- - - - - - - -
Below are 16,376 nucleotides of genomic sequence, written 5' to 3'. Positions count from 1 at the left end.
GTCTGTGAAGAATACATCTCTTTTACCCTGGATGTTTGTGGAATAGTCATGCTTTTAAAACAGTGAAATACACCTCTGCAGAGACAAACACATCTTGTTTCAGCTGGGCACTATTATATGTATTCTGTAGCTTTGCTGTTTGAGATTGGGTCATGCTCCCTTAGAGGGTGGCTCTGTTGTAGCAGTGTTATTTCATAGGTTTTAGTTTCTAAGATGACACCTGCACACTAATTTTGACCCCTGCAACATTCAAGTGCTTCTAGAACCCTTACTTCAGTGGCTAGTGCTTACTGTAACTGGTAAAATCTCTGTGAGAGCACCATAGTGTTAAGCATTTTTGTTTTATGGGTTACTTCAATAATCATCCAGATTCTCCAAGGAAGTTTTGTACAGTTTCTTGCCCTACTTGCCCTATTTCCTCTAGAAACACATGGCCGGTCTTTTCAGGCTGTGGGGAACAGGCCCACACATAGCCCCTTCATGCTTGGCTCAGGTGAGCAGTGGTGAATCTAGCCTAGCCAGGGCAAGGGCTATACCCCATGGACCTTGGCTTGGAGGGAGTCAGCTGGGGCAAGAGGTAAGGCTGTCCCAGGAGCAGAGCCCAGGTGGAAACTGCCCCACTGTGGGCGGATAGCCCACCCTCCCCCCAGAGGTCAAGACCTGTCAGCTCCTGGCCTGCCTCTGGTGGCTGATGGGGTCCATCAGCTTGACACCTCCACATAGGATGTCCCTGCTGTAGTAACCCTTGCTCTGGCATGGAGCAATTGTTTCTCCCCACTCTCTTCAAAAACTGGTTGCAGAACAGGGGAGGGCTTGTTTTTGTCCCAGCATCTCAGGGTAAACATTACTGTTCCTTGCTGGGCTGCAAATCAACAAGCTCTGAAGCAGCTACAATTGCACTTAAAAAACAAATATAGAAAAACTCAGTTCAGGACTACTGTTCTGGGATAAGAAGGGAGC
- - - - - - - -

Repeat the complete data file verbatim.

Below are 16,376 nucleotides of genomic sequence, written 5' to 3'. Positions count from 1 at the left end.
GTCTGTGAAGAATACATCTCTTTTACCCTGGATGTTTGTGGAATAGTCATGCTTTTAAAACAGTGAAATACACCTCTGCAGAGACAAACACATCTTGTTTCAGCTGGGCACTATTATATGTATTCTGTAGCTTTGCTGTTTGAGATTGGGTCATGCTCCCTTAGAGGGTGGCTCTGTTGTAGCAGTGTTATTTCATAGGTTTTAGTTTCTAAGATGACACCTGCACACTAATTTTGACCCCTGCAACATTCAAGTGCTTCTAGAACCCTTACTTCAGTGGCTAGTGCTTACTGTAACTGGTAAAATCTCTGTGAGAGCACCATAGTGTTAAGCATTTTTGTTTTATGGGTTACTTCAATAATCATCCAGATTCTCCAAGGAAGTTTTGTACAGTTTCTTGCCCTACTTGCCCTATTTCCTCTAGAAACACATGGCCGGTCTTTTCAGGCTGTGGGGAACAGGCCCACACATAGCCCCTTCATGCTTGGCTCAGGTGAGCAGTGGTGAATCTAGCCTAGCCAGGGCAAGGGCTATACCCCATGGACCTTGGCTTGGAGGGAGTCAGCTGGGGCAAGAGGTAAGGCTGTCCCAGGAGCAGAGCCCAGGTGGAAACTGCCCCACTGTGGGCGGATAGCCCACCCTCCCCCCAGAGGTCAAGACCTGTCAGCTCCTGGCCTGCCTCTGGTGGCTGATGGGGTCCATCAGCTTGACACCTCCACATAGGATGTCCCTGCTGTAGTAACCCTTGCTCTGGCATGGAGCAATTGTTTCTCCCCACTCTCTTCAAAAACTGGTTGCAGAACAGGGGAGGGCTTGTTTTTGTCCCAGCATCTCAGGGTAAACATTACTGTTCCTTGCTGGGCTGCAAATCAACAAGCTCTGAAGCAGCTACAATTGCACTTAAAAAACAAATATAGAAAAACTCAGTTCAGGACTACTGTTCTGGGATAAGAAGGGAGC